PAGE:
Beijing’s first air pollution red alert of 2016, coal burning the culprit - Greenpeace

Press release - 2016-12-16
Beijing, 16 December, 2016 - A Greenpeace East Asia analysis of air pollution statistics identifies industrial coal burning in Beijing’s surrounding provinces as the primary source of the pollution which has triggered the red alert measures for 16-21 December. Greenpeace East Asia calls on the government to accelerate China’s economic transition, further curb coal consumption across the country and strengthen the enforcement of emission limits.

“As Beijing braces for five days of serious air pollution, the culprits are in clear sight - coal-burning heavy industry,” said Greenpeace East Asia climate and energy campaigner Dong Liansai.

The current heavy pollution episode follows an increase in average PM2.5 concentration in October and November this year compared to 2015. The slowing of progress on pollution is linked to an uptick in industrial production since the government introduced industry stimulus measures in March this year (see Graph 1).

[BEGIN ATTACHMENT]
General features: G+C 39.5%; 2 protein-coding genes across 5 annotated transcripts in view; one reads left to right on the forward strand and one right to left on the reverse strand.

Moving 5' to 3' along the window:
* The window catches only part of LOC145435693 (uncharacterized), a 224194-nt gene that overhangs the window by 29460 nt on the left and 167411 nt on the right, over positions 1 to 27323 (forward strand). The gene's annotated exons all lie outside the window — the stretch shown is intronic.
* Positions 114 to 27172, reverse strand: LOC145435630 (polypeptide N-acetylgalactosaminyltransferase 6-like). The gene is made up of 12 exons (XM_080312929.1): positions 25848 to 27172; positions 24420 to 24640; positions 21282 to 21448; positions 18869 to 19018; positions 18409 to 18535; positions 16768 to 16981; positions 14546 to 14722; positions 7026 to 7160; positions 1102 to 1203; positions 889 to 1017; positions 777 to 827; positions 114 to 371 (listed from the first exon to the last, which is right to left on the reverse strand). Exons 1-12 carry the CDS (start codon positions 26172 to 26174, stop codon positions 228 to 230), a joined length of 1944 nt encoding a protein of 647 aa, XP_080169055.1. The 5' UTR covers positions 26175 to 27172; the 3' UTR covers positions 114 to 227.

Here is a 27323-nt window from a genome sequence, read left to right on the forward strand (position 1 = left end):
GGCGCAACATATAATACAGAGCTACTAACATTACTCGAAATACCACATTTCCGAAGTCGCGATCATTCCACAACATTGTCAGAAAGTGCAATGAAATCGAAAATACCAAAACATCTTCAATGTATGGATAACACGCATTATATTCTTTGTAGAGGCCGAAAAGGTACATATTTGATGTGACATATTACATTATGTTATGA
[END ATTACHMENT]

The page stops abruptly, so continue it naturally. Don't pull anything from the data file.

Ministry of Environmental Protection (MEP) data on air pollutant origins by province and sector also indicate heavy industry in Hebei and Shandong as the prime source of air pollutants in the region (see Graph 2 and Graph 3)

“The enforcement of emissions limits urgently needs to be strengthened. In the longer term, it is clear that the government must accelerate China’s economic transition away from polluting heavy industries and towards cleaner services,” said Dong Liansai.

The air pollution red alert measures cause significant disruption to life in Beijing and surrounding areas, with a strict limitation on numbers of cars on the road and school and business closures.

In previous air pollution orange and red alert episodes, factories and plants in Hebei are known to have flouted regulations on reducing or halting production. Any such practices during this red alert should be strictly punished.

Greenpeace urges the government to further curb coal consumption across the country by introducing a national level coal consumption cap and accelerating the economy’s transition away from heavy industry. In addition, the enforcement of emissions limits must be strengthened.

 

Notes to Editor:

Graph 1:

Graph 2:

Graph 3:

Media contacts:

Tom Baxter, International Communications Officer, Greenpeace East Asia, email: phone: +86 18811344861

Greenpeace International Press Desk, , phone: +31 (0) 20 718 2470 (available 24 hours)

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